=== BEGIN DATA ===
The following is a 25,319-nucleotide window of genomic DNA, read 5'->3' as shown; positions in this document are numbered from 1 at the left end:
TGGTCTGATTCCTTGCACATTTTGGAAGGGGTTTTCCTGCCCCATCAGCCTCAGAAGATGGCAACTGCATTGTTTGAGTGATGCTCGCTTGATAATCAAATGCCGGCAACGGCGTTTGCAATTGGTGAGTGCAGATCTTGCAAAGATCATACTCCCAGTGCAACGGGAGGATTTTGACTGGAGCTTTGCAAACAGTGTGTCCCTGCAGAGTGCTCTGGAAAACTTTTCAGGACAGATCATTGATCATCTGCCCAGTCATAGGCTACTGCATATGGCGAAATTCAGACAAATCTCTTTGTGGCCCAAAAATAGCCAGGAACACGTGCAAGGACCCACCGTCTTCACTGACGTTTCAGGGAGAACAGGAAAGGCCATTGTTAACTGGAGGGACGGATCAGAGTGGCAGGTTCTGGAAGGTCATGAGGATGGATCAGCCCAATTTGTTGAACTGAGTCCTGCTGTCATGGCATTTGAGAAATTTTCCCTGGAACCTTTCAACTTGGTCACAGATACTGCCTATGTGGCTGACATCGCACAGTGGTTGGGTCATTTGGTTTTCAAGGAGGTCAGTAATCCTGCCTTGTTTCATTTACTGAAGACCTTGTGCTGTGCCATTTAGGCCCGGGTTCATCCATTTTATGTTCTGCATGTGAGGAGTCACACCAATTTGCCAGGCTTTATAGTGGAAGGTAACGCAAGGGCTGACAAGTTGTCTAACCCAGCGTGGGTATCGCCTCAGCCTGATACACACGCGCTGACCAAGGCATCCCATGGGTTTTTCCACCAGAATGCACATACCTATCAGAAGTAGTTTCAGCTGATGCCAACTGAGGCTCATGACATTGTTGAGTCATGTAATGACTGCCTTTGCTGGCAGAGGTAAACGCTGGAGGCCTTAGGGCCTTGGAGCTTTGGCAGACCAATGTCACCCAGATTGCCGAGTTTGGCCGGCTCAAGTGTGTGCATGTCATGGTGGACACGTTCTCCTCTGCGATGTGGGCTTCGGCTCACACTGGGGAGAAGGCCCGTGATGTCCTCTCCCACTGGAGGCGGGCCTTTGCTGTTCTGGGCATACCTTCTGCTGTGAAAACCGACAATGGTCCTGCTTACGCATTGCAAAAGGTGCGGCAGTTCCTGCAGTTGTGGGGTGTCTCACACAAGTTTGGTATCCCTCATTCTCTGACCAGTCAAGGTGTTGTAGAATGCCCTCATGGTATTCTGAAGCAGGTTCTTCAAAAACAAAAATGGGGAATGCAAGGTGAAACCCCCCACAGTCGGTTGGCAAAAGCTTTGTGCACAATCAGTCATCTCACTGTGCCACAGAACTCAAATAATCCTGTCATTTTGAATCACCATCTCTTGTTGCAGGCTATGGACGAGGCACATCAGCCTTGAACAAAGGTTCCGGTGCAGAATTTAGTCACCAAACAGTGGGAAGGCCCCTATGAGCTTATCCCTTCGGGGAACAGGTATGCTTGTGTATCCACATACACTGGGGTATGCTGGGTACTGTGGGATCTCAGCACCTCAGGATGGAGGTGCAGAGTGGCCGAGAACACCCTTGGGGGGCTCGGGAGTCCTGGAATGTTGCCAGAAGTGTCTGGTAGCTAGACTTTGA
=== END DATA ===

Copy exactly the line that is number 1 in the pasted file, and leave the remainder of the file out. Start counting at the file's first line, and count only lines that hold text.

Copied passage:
The following is a 25,319-nucleotide window of genomic DNA, read 5'->3' as shown; positions in this document are numbered from 1 at the left end: